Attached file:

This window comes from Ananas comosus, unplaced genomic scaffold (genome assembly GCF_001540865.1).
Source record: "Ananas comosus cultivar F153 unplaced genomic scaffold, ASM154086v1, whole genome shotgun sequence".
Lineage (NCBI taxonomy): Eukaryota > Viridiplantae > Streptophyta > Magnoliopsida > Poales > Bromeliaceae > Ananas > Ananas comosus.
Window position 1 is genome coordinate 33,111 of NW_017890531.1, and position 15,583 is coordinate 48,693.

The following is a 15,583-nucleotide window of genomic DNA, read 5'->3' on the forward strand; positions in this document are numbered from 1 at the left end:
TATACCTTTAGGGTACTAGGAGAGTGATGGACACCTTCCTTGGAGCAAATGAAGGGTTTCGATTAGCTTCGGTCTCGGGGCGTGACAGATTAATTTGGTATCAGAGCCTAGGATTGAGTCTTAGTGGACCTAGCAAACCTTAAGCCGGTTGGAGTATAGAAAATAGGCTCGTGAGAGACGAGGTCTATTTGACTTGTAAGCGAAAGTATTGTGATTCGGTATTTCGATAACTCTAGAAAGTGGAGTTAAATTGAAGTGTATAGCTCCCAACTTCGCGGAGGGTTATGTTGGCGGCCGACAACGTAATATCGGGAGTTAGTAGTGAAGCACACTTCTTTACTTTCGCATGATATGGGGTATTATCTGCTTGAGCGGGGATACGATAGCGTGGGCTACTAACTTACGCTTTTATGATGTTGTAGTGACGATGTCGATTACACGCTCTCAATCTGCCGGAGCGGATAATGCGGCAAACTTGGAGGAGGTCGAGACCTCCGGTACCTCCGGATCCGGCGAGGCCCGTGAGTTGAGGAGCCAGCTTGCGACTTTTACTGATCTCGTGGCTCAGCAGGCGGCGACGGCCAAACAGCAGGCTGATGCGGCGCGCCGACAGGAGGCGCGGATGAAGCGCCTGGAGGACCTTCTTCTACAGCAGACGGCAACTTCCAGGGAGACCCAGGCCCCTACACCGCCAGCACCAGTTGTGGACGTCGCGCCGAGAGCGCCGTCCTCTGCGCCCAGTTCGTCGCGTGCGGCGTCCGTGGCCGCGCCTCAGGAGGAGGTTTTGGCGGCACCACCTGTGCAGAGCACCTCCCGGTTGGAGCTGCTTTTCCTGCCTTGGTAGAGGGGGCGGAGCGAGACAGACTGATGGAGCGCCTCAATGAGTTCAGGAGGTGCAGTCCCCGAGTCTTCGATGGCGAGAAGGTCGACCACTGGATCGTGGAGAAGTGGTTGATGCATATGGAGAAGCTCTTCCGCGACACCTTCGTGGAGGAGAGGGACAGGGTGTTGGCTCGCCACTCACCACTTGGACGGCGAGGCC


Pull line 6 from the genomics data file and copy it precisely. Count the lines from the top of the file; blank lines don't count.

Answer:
TATACCTTTAGGGTACTAGGAGAGTGATGGACACCTTCCTTGGAGCAAATGAAGGGTTTCGATTAGCTTCGGTCTCGGGGCGTGACAGATTAATTTGGTATCAGAGCCTAGGATTGAGTCTTAGTGGACCTAGCAAACCTTAAGCCGGTTGGAGTATAGAAAATAGGCTCGTGAGAGACGAGGTCTATTTGACTTGTAAGCGAAAGTATTGTGATTCGGTATTTCGATAACTCTAGAAAGTGGAGTTAAATTGAAGTGTATAGCTCCCAACTTCGCGGAGGGTTATGTTGGCGGCCGACAACGTAATATCGGGAGTTAGTAGTGAAGCACACTTCTTTACTTTCGCATGATATGGGGTATTATCTGCTTGAGCGGGGATACGATAGCGTGGGCTACTAACTTACGCTTTTATGATGTTGTAGTGACGATGTCGATTACACGCTCTCAATCTGCCGGAGCGGATAATGCGGCAAACTTGGAGGAGGTCGAGACCTCCGGTACCTCCGGATCCGGCGAGGCCCGTGAGTTGAGGAGCCAGCTTGCGACTTTTACTGATCTCGTGGCTCAGCAGGCGGCGACGGCCAAACAGCAGGCTGATGCGGCGCGCCGACAGGAGGCGCGGATGAAGCGCCTGGAGGACCTTCTTCTACAGCAGACGGCAACTTCCAGGGAGACCCAGGCCCCTACACCGCCAGCACCAGTTGTGGACGTCGCGCCGAGAGCGCCGTCCTCTGCGCCCAGTTCGTCGCGTGCGGCGTCCGTGGCCGCGCCTCAGGAGGAGGTTTTGGCGGCACCACCTGTGCAGAGCACCTCCCGGTTGGAGCTGCTTTTCCTGCCTTGGTAGAGGGGGCGGAGCGAGACAGACTGATGGAGCGCCTCAATGAGTTCAGGAGGTGCAGTCCCCGAGTCTTCGATGGCGAGAAGGTCGACCACTGGATCGTGGAGAAGTGGTTGATGCATATGGAGAAGCTCTTCCGCGACACCTTCGTGGAGGAGAGGGACAGGGTGTTGGCTCGCCACTCACCACTTGGACGGCGAGGCC